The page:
- new transport technologies could be transformative and empowering for those with mobility issues
- disability organisations the National Autistic Society, Muscular Dystrophy UK, Scope, Blind Veterans UK and Whizz-Kidz on board with principle that future transport must be accessible for all
- the Inclusive Transport Strategy sets out the government’s aim to make the entire transport network accessible by 2030
New modes of transport and pioneering technologies should transform travel for older people and those with disabilities, the government has made clear today (14 May 2019). Transport is vital in order to connect people right across the country, but those with disabilities or mobility issues can sometimes face unacceptable barriers to travel.
Speaking at the final media and showcase event for FLOURISH, a self-driving car project in Bristol aimed at improving the mobility of older people and those with mobility-related needs, the Future of Mobility Minister Jesse Norman has set out that new technologies including self-driving vehicles and the increased use of mobile apps have the potential to revolutionise everyday journeys for people with mobility issues, and this must be a key consideration for those companies developing future transport.
In their ‘Future of mobility: urban strategy, launched in March 2019’, the government declared that transport innovations must be accessible by design in order to empower independent travel, in line with the 2018 Inclusive Transport Strategy which stated that advances in technology should provide opportunities for all. The trend towards ride-sharing, for example, will need to cater for users of wheelchairs and mobility scooters, as well as those who might not feel comfortable sharing with strangers due to mental health or developmental conditions.
Speaking at the FLOURISH event at the University of Bristol, the Future of Mobility Minister Jesse Norman said:
Self-driving technologies could greatly improve the mobility of vulnerable user groups, helping to address problems of isolation and loneliness across the country.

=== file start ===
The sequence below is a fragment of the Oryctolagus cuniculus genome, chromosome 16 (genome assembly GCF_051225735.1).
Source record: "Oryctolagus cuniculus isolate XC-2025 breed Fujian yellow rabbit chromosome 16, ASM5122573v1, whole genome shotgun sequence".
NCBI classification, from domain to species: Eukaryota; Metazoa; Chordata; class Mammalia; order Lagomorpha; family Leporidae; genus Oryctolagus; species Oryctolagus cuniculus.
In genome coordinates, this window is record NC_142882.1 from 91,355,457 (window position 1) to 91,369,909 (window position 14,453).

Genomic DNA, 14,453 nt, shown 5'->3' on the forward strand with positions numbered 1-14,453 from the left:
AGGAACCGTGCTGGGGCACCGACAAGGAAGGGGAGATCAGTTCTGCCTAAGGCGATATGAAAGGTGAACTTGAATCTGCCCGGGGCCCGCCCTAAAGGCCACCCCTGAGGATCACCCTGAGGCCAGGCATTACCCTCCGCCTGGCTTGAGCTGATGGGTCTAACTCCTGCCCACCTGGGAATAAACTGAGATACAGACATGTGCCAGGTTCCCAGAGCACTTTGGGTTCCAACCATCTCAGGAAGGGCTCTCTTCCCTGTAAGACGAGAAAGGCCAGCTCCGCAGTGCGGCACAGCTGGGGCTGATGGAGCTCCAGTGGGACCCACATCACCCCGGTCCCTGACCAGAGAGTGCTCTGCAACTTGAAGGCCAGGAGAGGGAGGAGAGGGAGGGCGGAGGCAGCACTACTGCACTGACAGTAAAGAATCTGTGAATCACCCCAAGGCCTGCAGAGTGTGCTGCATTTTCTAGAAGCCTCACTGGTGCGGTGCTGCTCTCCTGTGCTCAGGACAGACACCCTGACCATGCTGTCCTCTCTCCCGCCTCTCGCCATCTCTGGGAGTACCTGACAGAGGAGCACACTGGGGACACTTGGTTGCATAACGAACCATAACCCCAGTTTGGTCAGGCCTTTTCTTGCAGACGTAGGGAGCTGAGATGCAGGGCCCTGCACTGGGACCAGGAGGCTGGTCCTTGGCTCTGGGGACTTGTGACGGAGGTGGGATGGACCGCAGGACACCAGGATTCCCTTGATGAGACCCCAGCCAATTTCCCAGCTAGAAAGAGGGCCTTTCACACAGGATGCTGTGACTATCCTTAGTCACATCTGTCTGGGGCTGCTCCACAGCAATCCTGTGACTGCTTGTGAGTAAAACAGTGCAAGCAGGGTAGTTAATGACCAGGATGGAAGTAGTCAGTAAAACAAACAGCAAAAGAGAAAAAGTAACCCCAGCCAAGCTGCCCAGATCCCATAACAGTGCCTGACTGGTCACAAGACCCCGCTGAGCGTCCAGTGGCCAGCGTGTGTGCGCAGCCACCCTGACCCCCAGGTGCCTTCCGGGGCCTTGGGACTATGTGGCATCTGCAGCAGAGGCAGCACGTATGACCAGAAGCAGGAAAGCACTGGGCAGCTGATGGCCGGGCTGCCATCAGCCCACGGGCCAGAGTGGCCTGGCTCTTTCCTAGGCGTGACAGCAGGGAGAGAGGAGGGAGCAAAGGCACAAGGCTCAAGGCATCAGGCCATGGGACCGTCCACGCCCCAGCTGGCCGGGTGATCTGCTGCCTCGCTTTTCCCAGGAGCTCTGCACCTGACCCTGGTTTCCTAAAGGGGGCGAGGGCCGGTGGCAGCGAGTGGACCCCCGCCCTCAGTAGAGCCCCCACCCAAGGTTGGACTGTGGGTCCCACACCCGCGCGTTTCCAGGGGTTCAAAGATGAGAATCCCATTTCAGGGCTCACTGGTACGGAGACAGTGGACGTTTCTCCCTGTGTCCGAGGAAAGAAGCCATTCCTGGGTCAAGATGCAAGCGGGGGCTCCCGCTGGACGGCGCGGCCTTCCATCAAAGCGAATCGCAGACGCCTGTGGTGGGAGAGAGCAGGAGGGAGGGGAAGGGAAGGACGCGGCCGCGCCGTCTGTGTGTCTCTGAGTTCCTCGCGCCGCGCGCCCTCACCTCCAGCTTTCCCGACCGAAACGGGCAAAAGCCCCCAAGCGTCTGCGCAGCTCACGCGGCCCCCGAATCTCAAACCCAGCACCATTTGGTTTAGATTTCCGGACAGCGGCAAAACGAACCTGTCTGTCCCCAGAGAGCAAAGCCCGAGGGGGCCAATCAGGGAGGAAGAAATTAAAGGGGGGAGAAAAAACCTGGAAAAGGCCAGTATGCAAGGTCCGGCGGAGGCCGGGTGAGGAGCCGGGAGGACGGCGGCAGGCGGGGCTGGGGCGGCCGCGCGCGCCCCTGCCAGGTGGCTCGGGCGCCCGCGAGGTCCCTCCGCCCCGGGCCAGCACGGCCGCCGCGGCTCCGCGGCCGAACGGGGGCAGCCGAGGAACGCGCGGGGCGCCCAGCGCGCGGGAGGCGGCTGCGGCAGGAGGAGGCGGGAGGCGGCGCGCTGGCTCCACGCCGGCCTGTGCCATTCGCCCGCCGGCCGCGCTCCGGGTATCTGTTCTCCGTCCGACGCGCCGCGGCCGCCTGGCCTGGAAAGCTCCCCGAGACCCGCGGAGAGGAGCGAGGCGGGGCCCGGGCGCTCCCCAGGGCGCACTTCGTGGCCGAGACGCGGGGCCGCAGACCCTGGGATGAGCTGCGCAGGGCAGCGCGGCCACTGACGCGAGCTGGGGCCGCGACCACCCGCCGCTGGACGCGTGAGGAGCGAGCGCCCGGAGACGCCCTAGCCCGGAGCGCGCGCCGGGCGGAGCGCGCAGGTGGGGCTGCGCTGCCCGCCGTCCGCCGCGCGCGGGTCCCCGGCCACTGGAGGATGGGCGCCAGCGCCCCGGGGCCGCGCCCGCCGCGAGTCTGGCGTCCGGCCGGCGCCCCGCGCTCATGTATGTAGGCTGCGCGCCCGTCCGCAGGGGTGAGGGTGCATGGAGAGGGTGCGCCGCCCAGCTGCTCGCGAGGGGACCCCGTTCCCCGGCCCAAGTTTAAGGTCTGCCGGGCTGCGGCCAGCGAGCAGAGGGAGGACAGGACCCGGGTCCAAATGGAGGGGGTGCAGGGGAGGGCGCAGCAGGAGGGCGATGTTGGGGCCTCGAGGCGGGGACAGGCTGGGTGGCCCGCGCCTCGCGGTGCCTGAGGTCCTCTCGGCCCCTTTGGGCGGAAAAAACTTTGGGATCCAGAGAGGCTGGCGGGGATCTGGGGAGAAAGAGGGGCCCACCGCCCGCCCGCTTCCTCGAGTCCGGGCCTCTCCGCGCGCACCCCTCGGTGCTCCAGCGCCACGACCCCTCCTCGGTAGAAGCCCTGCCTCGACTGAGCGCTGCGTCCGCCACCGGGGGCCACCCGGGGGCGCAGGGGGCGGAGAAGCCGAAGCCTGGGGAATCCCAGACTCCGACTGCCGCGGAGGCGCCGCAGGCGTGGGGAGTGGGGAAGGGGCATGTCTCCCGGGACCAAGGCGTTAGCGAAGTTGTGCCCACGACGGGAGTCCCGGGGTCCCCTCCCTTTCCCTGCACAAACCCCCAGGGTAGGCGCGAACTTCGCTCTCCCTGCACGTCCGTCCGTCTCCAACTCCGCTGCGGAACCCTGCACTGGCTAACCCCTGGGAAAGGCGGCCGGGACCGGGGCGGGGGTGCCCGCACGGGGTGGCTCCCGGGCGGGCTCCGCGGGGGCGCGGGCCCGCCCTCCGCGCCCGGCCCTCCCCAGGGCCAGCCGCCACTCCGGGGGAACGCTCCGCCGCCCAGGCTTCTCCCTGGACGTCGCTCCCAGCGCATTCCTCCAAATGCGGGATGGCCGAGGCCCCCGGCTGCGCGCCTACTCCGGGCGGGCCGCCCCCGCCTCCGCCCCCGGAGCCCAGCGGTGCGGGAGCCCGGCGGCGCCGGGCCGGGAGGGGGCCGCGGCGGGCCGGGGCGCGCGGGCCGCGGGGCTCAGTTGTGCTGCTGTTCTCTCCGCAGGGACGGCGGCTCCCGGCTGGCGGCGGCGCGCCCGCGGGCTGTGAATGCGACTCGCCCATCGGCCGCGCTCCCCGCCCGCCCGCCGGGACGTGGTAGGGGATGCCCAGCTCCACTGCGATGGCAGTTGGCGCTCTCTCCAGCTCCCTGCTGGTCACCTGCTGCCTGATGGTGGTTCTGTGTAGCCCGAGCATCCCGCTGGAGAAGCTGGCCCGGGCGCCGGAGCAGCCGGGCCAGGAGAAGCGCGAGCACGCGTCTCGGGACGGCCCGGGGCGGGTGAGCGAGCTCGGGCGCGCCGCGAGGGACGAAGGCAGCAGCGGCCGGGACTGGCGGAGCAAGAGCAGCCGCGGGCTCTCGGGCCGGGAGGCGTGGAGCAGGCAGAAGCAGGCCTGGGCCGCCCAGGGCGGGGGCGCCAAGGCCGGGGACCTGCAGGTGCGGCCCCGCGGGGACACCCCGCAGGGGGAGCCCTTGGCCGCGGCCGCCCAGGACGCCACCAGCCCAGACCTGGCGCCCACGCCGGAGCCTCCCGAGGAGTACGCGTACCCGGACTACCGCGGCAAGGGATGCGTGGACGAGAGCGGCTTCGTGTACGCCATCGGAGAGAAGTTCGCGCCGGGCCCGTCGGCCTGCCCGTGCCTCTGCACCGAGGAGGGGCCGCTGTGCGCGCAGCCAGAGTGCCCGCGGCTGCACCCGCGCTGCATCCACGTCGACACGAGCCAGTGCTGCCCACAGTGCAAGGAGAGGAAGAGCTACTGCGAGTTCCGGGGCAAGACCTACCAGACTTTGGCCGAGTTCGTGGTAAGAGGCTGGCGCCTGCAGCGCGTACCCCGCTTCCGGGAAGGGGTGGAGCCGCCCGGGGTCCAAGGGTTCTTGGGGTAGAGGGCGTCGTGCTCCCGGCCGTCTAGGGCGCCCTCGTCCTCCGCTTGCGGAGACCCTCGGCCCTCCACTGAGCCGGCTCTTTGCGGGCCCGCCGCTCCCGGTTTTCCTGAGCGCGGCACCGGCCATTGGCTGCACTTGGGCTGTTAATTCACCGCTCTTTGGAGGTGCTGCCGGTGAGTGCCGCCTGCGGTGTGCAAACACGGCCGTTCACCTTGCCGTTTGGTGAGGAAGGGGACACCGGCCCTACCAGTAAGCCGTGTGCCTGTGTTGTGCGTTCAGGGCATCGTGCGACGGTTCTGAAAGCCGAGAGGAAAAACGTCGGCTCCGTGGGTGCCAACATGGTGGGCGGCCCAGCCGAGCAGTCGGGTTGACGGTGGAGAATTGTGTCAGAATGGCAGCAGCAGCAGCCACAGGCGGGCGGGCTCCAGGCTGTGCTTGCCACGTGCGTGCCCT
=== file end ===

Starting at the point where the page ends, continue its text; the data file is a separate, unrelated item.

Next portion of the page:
The needs of older people, and those with visible or hidden disabilities, must be at the heart of all new modes of transport.
This announcement follows the arrival of a range of exciting transport innovations, including the first trials of self-driving vehicles for blind veterans in the world. A joint venture launched by Blind Veterans UK and Aurrigo in April (2019), the self-driving pods are equipped with accessible features including bright colour edges, door openings, and an external sounds system that changes tone and rate when objects in the path are detected.
The commitment in the ‘Future of mobility: urban strategy’ builds on wide-ranging work the government has already undertaken to improve accessibility on public transport, including investing £300 million to make rail stations more accessible for disabled passengers across Britain, and pushing transport operators to meet their legal obligations to design and deliver their services in a genuinely inclusive way. This includes showing greater recognition that less visible disabilities such as autism or dementia can be just as much of a barrier to travel as a visible disability.
In November 2018, the government also announced a new partnership with the charity Muscular Dystrophy UK (MDUK) which will bring Changing Places toilets to the majority of motorway service areas — making journeys easier for disabled people across England.
Ruth Owen OBE, Chief Executive of Whizz-Kidz, said:
Young wheelchair users tell us how important accessible transport is so they can be independent and make the most of their lives, and just how challenging travelling can sometimes be. It’s pointless booking a train ticket to go to work or attend a job interview if the right ramp isn’t available to get their wheelchair on the train.
Improving accessibility is vital for the companies developing transport in the future if young disabled people are to be included and have access to the travel opportunities many others take for granted.
Jane Harris, Director of External Affairs at the National Autistic Society, said:
For far too many autistic people, going on public transport is overwhelming. Unexpected changes like delays or diversions, loud crowds and bright lights can trigger extreme levels of anxiety. Some people are so worried about this that they sometimes find it difficult to leave the house at all.
The government is right to prioritise making transport accessible for all. This must mean that all future plans, modes of transport and technologies are shaped by the experiences and often hidden needs of autistic people and their families. In particular, technology represents a real opportunity to help autistic people prepare for journeys and deal with unexpected changes, like cancellations.